I design and implement languages, that can range from object notations to markup languages. In many cases I have considered restrictions in favor of sanity (common knowledge), like in the case of control characters in identifiers. There are two consequences to consider before doing this:

  • It takes extra computation
  • It narrows liberty

I'm interested to learn how developers think of decisions like this. As you may know Microsoft C# is very open on the contrary. If you really want to prefix your integer as Long with 'l' instead of 'L' and so risk other developers of confusing '1' and 'l', no problem. If you want to name your variables in non-latin script so they will contrast with C#'s latin keywords, no problem. Or if you want to distribute a string over multiple lines and so break a series of indentation, no problem.

It is cheap to ensure consistency with restrictions and this makes it tempting to implement. But in the case of disallowing non-latin characters (concerning the second example), it means a discredit to Unicode, because one would not take full advantage of its capacity.

  • Rule of thumb: Make the right things easy to achieve and the dangerous ones hard to achieve. If it is the other way round, people will happily do the dangerous things, most of them without really knowing what they are doing. If you need a proof, look at PHP.
    – JensG
    Commented Jun 2, 2014 at 9:54
  • I'd not use a language that tries to babysit my naming practices, it's guaranteed to do a poor job at it.
    – jwenting
    Commented Jun 5, 2014 at 4:47

5 Answers 5


No matter how restrictive a language is, some programmers will still find ways to screw things up. Imagine the following piece of code:

var price = this.ApplyVAT(basePrice);
if (this.acceptsRebate)
    return new RebateCalculator(RebateType.Default).Transform(price);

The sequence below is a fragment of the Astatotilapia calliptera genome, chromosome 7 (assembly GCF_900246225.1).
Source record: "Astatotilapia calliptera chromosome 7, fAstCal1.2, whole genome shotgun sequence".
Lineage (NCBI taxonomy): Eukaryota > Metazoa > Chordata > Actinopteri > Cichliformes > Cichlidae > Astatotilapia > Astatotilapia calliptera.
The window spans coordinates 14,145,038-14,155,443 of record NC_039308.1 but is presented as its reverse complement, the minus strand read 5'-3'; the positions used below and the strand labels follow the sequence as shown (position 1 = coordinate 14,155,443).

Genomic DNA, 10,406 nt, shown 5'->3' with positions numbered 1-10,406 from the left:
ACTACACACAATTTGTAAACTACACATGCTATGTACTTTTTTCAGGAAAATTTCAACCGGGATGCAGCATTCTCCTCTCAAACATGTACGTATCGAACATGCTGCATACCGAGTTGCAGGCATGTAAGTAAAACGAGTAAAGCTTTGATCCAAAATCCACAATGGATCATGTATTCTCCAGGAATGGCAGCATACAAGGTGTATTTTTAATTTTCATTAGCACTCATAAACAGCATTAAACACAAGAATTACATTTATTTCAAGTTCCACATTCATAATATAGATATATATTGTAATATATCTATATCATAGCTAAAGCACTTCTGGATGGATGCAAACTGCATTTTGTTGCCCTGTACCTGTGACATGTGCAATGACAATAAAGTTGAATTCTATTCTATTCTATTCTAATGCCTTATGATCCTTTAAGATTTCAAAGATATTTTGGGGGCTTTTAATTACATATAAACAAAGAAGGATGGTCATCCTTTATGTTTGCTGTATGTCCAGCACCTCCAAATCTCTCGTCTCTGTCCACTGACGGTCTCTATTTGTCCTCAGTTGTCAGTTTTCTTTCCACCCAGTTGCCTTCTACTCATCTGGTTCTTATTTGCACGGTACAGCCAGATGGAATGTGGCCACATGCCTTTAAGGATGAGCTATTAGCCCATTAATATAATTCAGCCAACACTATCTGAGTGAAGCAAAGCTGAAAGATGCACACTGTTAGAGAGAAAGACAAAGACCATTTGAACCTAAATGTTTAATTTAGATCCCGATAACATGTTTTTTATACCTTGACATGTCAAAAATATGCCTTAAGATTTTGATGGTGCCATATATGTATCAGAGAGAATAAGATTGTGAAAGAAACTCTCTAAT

return price;

Let's screw it:

// Rebats calculator became variable cal.
var cal = new RebateCalculator(RebateType.Default);

// stylecop complain if i dont put comment here and leave line empty. don't know why??
// don't know price now so later maybe!!!
Price pp = null;

// Func is transforms price to price!
Func<Price, Price> tar = cal.Do;
var g = Tax(bPR);

// changed by MAG 02/08/2013
// if arebt2 is true, the condition should match.....
if (arebt2)
    // assign g to g2
    var g2 = g;

    // don't remember what tar mean but its very important!!! don't remove!!!
    pp = tar(g);
    // it's the same!
    pp = g;

// i can return now because i know price!!!
return pp;

The code still complies to the same IL, and doesn't violate any StyleCop or Code analysis rules (while StyleCop is damn strict forcing you to write code in a very precise way). But it's now a piece of crap, completely impossible to work with. How would you possibly design a language which tells that those comments are useless and annoying, that my naming conventions is among the poorest and that intermediary variables add more harm than good?

Using Unicode in names is a good example. In the code above, I haven't even used Unicode in the names of variables. [A-Za-z0-9_] is enough to give meaningless names. On the other hand, Unicode may be very helpful in improving code. This piece of code:

const numeric Pi = 3.1415926535897932384626433832795;
numeric firstAlpha = deltaY / deltaX + Pi;
numeric secondAlpha = this.Compute(firstAlpha);
Assert.Equals(math.Infinity, secondAlpha);

is readable enough, but allowing Unicode in names can empower the programmer to write this instead (the problem being that you won't be able to type variable names on a non-Greek keyword):

const numeric π = 3.1415926535897932384626433832795;
numeric α₁ = Δy / Δx + π;
numeric α₂ = this.Compute(α₁);
Assert.Equals(math.∞, α₂);

Some developers will consider that the second variant pushes naming too far, but it may be an excellent readability boost for some projects (such as a project written by a team of scientists).

Talking about naming conventions, I haven't seen a single rule which actually prevents giving bad names to variables. An example such as the code above can be prevented by a rule similar to:

The names of private variables should contain at least four characters. The names of public variables should contain at least six characters.